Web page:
Google Has An Offer That You Can’t Refuse: Google Offers, Groupon’s New Rival

Google Offers has made its splash into online discounting market a week ago in Portland, Oregon, testing this service. Google is taking aim at the behemoth of online discounting, Groupon. Offers is designed to help merchants with new customer acquisition. Google Offers, however, doesn’t follow the Groupon formula as much as you might expect. Certainly, many of the changes benefit restaurants while not compromising the appealing attributes that have made Groupon and LivingSocial forces of nature. Google is yet to work up a head of steam, but in the summer, Google plans to expand Offers to San Francisco and New York.

Let’s go through what Google brings new to the table. Foremost for restaurants, Google has communicated to Gourmet Marketing their willingness to be more flexible in price although it hasn’t yet happened in Portland (understandably as Google is trying to gain traction for the service). Surely, the improved cooperation by Google undermines Groupon and LivingSocial’s unreasonable condition that restaurants (and other merchants) offer at least a 50% discount. Suddenly, participating in an online discounting service is no longer a desperate marketing effort for restaurants. Additionally, a reduced discount may be a blessing for restaurants because it may attract higher quality traffic instead of hordes of customers who are out only for a discount.

For restaurant in particular, Google has enhanced online deals by paying the restaurant within a few days of the beginning of the promotion, in contrast to Groupon, which spreads it out over the length of the offer. Restaurants traffic normally becomes a controlled stampede and without payment, the restaurant is left to absorb the financial strain when it comes to buying inventory in preparation for additional customers.   Google Offers’ launch corresponds with Groupon releasing Groupon Now!. Sensing a competitor with deep pockets, Groupon breaks away from limiting their service to only one deal per day. No longer inching along, Groupon has a pop up for Groupon Now! when you go to their website. I think it’s no coincidence that Groupon revamped this service (they tried a similar program called Groupon Store, which was unsuccessful) right when Google Offers hit the scene with a deals program that permits multiple deals per day. Nonetheless, Groupon will have trouble shaking its reputation as being exclusively a deal per day.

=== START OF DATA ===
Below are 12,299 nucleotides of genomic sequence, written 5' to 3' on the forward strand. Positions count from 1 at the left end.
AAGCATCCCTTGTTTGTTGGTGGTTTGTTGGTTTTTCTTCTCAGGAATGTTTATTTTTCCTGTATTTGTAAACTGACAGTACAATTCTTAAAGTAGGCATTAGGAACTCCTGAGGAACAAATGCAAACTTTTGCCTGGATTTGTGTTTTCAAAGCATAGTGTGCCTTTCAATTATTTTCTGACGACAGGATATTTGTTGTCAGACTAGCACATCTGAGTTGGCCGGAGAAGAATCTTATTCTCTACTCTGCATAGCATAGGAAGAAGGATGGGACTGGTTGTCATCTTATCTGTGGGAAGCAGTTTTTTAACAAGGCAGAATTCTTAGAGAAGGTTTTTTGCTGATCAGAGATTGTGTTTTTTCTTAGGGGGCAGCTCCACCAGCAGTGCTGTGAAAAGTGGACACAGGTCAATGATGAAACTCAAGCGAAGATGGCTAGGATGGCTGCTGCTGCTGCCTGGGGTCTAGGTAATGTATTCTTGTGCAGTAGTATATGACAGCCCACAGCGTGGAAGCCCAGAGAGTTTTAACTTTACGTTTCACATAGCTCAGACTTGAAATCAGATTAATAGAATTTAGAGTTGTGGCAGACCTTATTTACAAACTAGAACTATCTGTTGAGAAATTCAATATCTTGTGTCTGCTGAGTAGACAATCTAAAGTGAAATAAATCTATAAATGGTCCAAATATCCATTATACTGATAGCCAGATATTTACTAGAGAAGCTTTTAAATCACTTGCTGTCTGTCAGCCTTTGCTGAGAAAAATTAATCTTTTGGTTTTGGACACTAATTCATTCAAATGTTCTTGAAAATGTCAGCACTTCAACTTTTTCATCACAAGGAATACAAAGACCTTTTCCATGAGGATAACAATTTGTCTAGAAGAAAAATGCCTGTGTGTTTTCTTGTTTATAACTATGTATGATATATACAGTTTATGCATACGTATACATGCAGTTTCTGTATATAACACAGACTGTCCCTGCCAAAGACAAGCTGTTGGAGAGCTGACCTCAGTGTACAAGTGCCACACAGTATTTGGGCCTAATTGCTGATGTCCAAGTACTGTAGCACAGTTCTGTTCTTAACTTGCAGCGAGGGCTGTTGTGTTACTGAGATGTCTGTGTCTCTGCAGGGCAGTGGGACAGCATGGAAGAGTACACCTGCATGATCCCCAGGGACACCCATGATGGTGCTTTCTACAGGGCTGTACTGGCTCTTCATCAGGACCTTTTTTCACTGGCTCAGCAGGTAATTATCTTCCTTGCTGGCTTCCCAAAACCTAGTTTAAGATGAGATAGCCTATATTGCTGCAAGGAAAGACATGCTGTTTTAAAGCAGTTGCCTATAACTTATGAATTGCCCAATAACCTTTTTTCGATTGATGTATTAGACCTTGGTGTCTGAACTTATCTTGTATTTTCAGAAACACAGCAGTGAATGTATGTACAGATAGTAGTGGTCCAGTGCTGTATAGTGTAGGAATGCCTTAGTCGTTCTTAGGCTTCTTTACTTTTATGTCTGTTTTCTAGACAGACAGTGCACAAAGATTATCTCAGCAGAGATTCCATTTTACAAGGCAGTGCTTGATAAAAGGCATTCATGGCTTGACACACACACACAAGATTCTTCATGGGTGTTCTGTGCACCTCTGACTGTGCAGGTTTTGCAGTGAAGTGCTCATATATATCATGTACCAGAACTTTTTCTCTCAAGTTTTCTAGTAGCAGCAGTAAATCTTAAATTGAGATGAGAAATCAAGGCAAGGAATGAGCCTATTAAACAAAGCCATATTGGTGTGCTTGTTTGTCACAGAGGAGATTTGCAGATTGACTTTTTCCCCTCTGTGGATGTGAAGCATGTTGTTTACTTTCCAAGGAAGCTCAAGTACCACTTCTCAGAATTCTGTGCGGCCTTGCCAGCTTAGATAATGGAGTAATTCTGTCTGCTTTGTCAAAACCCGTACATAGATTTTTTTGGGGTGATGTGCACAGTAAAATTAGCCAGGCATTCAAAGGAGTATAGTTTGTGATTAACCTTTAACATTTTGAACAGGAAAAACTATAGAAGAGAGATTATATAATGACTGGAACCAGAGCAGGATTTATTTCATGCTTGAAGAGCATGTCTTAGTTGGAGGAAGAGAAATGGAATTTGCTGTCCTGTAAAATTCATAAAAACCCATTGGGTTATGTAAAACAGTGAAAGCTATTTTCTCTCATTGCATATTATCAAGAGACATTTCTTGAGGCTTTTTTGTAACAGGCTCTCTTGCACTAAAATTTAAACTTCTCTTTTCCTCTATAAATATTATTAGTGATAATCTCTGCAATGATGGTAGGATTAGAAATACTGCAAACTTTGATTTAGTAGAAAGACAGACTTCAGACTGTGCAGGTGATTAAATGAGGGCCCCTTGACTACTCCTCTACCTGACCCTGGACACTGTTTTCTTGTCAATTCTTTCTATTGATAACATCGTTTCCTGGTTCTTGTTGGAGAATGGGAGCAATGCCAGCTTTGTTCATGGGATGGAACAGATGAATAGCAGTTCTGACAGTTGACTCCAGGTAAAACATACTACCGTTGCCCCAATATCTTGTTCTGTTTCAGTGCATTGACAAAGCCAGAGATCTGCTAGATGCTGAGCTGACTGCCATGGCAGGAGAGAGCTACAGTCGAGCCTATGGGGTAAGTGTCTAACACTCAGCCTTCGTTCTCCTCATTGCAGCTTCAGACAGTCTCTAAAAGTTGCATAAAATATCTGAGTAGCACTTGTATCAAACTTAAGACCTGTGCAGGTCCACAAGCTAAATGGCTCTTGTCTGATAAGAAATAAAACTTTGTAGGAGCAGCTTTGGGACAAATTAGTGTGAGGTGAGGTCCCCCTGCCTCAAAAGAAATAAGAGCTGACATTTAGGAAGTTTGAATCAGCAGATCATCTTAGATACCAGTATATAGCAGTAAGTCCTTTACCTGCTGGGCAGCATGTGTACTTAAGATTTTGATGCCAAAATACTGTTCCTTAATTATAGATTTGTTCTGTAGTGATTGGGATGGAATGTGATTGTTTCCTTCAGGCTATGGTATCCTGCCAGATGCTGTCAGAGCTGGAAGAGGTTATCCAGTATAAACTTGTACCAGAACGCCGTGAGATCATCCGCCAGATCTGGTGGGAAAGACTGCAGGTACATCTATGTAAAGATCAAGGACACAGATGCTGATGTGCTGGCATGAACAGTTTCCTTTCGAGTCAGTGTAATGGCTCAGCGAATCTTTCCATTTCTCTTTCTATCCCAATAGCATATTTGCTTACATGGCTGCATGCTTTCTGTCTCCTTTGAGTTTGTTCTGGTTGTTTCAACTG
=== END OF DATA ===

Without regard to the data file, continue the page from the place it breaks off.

Google Offers has its share of touches that make deals on Offers more compelling. For example, Google allows restaurants to have a tour of the restaurant. Customers can “Look Inside” and see what they are getting.Google Offers is supposed to complement Google Wallets, a collaboration between MasterCard and Google that enables customers to pay with a credit card through phones’ with Android GPS. Google syncs the two services together in the hope that the ease of Google Wallet where a customer just taps his/her phone on a PayPass reader will contribute to making Google Offers a success.

Many of our clients are in contact with Google concerning Google Offers, and most are pleased at Google’s willingness to listen to their concerns. As it hasn’t landed in New York, Google Offers is yet to hit the big time and see if it can muscle into the online discount market. But in the long run online discounting (especially with the increase of LivingSocial’s market share) will not be ruled by one company, which is a good thing for restaurants.